I'm wondering if part of what we carry around under the category we label as stress might be easily disposed of by simply letting go of some people, things, tasks, and situations. When we can let go of whatever is no longer a positive influence, we make our lives easier.
I'm one of those people who is reluctant to let go of people. Some-times, of course, that is a good thing. Just last month, while on vacation in New England, I visited my best friend from high school. We have missed a few years off and on, but, whenever we are together, it is as if time has stood still for us. I should never, will never, let her go. At the same time, one of my college roommates reconnected with me by discovering www.theshopper.com. What a thrill to find e-mail from her 17 years after losing touch. I count relationships with these and other dear old friends as great blessings. But not every relationship, old or new, retains value.
I know that I used to keep too many people in my life for far too long. Casual acquaintances from decades past remained on my Christmas card list when I could barely remember their names. I haven't sent cards to anyone for several years now, but, if and when I do again, the list will reflect only those whom I hold in both my memory and my heart.
As I mature, I am finally able to let go of some people whom I once thought of as friends, but turned out not to be. Once upon a time, I made excuses for others' ill manners, even intentional insults. 'He had a bad childhood' or 'she is stressed,' I might reason, or 'she just sees the situation differently.' While those excuses may be true, I no longer grant them the power of absolution for boorish behavior. I think coming to grips with this is progress for me.
It is painful to let go of those who were once close, but far better than to remain vulnerable to someone who does not have our best interest at heart. I liken it to living in a toxic environment, breathing unsafe air, or drinking contaminated water. Air and water that once served life can, when polluted, drain it away. What we are unable to restore, we must abandon.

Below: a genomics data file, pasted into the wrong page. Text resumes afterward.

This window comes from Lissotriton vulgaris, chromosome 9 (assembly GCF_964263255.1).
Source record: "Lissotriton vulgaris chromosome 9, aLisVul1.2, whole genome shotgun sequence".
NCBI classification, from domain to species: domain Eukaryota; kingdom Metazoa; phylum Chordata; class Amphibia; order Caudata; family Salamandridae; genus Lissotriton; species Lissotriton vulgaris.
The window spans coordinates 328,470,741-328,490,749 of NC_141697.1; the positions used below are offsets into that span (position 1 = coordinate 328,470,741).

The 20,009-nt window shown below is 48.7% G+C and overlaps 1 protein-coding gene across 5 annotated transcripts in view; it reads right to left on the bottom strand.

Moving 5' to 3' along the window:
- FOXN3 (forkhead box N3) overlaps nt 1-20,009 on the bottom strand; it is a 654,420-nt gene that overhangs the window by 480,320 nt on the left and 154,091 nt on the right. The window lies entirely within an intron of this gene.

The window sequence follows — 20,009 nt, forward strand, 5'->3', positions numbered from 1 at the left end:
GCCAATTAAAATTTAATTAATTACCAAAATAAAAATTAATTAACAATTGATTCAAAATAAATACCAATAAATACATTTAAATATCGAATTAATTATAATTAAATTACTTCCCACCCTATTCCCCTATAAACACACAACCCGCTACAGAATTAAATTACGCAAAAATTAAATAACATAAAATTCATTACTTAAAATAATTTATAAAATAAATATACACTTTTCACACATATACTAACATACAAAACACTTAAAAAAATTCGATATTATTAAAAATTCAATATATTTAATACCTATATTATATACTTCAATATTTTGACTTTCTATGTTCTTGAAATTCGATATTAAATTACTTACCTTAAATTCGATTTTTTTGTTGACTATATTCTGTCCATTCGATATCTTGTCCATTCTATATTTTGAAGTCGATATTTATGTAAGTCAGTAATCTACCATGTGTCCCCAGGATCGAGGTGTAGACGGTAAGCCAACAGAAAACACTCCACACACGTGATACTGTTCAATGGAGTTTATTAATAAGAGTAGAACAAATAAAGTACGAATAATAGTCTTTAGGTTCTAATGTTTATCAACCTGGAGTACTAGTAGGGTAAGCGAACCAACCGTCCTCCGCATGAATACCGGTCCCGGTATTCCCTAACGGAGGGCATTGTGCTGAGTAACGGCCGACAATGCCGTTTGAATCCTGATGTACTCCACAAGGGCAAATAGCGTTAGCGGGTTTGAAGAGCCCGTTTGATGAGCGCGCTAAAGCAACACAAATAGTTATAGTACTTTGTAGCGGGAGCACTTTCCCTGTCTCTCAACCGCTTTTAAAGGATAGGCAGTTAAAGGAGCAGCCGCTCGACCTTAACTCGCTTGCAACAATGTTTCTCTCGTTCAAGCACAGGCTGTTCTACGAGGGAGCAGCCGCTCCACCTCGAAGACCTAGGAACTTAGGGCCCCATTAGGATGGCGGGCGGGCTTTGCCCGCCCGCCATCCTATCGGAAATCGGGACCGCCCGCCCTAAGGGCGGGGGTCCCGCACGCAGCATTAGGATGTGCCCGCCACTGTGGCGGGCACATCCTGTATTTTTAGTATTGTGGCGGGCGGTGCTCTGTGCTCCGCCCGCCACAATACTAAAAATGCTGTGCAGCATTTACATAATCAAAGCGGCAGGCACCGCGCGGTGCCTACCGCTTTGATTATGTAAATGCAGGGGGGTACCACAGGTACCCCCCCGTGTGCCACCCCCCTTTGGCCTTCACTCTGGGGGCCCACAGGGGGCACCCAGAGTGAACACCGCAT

I know people, divorced for 5, 10, even 20 years, who remain fixated on what the ex 'did to' or is still 'doing to' them. Let it go! It takes a long time to come to terms with a marriage gone awry, but while we're doing it we need to avoid or at least shed the victim mode as soon as humanly possible. Just letting go of victimhood goes a long way toward relieving stress.
Thankfully, I do not harbor ill will toward those who have treated me poorly. I grew up in a religion that prays, 'forgive us our trespasses as we forgive others. . . .' and I believed, still believe, in that concept. The grace that allows me to be forgiven and to forgive genuinely also allows me to remove myself from harm's way. I love the adage, fool me once, fie on thee; fool me twice, fie on me. It is painful to let go of those who were once close, but far better than to remain vulnerable to someone who does not have our best interest at heart.
Some people are unable to make changes consistent with other changing life circumstances. When a child goes off to college, it is certainly reasonable to leave her room as is, reflecting the fact that she will return for holidays and summers. But should the room become a shrine to a child long since married and moved away? Empty nest syndrome is a very real sorrow for many parents, but when let go can be replaced with a new focus. Many rewarding, even joyous activities requiring time and freedom can be pursued once parents are released from the daily responsibilities of children in the home.